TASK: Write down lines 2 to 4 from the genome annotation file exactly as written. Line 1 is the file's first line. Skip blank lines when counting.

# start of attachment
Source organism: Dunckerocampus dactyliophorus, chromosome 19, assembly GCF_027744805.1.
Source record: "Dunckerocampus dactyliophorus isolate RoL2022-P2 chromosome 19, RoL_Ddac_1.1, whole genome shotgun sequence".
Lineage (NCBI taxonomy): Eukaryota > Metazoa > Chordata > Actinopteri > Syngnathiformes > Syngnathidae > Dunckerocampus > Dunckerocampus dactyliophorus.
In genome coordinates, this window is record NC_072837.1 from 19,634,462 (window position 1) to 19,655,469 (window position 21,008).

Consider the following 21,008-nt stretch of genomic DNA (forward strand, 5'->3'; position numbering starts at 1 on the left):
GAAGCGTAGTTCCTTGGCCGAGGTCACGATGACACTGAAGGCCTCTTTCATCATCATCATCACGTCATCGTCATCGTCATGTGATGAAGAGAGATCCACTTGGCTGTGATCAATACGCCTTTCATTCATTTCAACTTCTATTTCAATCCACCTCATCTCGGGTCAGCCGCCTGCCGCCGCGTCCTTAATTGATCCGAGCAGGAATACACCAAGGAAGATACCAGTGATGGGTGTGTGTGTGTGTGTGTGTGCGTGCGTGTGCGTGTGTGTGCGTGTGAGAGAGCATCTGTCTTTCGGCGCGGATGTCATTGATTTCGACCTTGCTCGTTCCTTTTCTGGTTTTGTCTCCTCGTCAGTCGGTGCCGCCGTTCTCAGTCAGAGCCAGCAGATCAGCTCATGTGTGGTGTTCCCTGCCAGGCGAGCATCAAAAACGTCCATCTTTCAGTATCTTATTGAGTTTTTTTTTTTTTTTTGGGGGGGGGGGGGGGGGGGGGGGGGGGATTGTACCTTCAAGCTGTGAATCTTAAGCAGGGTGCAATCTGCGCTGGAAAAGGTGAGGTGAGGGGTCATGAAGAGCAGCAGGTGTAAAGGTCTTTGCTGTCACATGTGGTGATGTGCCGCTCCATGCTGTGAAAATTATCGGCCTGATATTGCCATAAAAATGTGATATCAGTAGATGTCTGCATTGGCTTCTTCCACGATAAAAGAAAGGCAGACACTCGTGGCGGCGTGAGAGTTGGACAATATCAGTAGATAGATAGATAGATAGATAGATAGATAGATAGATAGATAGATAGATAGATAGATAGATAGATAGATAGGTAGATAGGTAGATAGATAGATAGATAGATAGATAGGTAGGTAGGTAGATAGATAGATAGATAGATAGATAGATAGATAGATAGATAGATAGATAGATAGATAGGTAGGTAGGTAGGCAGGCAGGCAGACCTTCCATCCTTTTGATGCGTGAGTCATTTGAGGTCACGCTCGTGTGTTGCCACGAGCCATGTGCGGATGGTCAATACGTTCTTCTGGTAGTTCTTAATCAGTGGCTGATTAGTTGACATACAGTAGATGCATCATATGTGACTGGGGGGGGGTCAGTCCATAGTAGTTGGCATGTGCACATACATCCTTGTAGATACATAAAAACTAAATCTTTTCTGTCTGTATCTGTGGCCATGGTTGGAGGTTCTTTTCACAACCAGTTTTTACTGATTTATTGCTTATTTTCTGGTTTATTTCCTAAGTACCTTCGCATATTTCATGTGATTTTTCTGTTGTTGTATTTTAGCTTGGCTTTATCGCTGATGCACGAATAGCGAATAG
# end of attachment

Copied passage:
Source record: "Dunckerocampus dactyliophorus isolate RoL2022-P2 chromosome 19, RoL_Ddac_1.1, whole genome shotgun sequence".
Lineage (NCBI taxonomy): Eukaryota > Metazoa > Chordata > Actinopteri > Syngnathiformes > Syngnathidae > Dunckerocampus > Dunckerocampus dactyliophorus.
In genome coordinates, this window is record NC_072837.1 from 19,634,462 (window position 1) to 19,655,469 (window position 21,008).